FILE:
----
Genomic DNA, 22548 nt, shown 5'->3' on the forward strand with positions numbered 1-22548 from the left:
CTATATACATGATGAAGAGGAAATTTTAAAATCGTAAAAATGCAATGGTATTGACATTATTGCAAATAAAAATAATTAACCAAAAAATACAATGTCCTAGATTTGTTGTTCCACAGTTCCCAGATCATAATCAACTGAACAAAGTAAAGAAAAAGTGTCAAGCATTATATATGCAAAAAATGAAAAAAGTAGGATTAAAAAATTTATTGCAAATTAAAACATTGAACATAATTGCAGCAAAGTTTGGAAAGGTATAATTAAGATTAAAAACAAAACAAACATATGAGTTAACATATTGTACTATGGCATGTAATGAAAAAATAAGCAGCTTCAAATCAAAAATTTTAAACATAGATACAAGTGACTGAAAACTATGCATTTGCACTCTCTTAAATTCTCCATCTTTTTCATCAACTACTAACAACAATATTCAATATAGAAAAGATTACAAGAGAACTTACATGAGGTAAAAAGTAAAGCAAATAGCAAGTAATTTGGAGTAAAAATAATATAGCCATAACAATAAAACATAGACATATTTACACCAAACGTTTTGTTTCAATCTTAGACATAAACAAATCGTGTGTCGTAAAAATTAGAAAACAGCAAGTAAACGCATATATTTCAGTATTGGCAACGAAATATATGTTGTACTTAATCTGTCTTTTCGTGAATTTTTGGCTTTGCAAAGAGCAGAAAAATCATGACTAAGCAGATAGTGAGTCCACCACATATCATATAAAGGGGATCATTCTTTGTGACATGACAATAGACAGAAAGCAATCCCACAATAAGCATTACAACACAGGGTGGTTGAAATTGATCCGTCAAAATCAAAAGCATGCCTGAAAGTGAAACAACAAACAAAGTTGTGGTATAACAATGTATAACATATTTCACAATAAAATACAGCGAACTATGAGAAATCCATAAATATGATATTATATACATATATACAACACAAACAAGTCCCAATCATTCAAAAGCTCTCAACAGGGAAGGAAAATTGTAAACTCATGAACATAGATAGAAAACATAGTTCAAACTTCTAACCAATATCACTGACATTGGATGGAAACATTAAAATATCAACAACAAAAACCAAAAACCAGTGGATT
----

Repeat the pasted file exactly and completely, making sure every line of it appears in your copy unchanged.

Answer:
Genomic DNA, 22548 nt, shown 5'->3' on the forward strand with positions numbered 1-22548 from the left:
CTATATACATGATGAAGAGGAAATTTTAAAATCGTAAAAATGCAATGGTATTGACATTATTGCAAATAAAAATAATTAACCAAAAAATACAATGTCCTAGATTTGTTGTTCCACAGTTCCCAGATCATAATCAACTGAACAAAGTAAAGAAAAAGTGTCAAGCATTATATATGCAAAAAATGAAAAAAGTAGGATTAAAAAATTTATTGCAAATTAAAACATTGAACATAATTGCAGCAAAGTTTGGAAAGGTATAATTAAGATTAAAAACAAAACAAACATATGAGTTAACATATTGTACTATGGCATGTAATGAAAAAATAAGCAGCTTCAAATCAAAAATTTTAAACATAGATACAAGTGACTGAAAACTATGCATTTGCACTCTCTTAAATTCTCCATCTTTTTCATCAACTACTAACAACAATATTCAATATAGAAAAGATTACAAGAGAACTTACATGAGGTAAAAAGTAAAGCAAATAGCAAGTAATTTGGAGTAAAAATAATATAGCCATAACAATAAAACATAGACATATTTACACCAAACGTTTTGTTTCAATCTTAGACATAAACAAATCGTGTGTCGTAAAAATTAGAAAACAGCAAGTAAACGCATATATTTCAGTATTGGCAACGAAATATATGTTGTACTTAATCTGTCTTTTCGTGAATTTTTGGCTTTGCAAAGAGCAGAAAAATCATGACTAAGCAGATAGTGAGTCCACCACATATCATATAAAGGGGATCATTCTTTGTGACATGACAATAGACAGAAAGCAATCCCACAATAAGCATTACAACACAGGGTGGTTGAAATTGATCCGTCAAAATCAAAAGCATGCCTGAAAGTGAAACAACAAACAAAGTTGTGGTATAACAATGTATAACATATTTCACAATAAAATACAGCGAACTATGAGAAATCCATAAATATGATATTATATACATATATACAACACAAACAAGTCCCAATCATTCAAAAGCTCTCAACAGGGAAGGAAAATTGTAAACTCATGAACATAGATAGAAAACATAGTTCAAACTTCTAACCAATATCACTGACATTGGATGGAAACATTAAAATATCAACAACAAAAACCAAAAACCAGTGGATT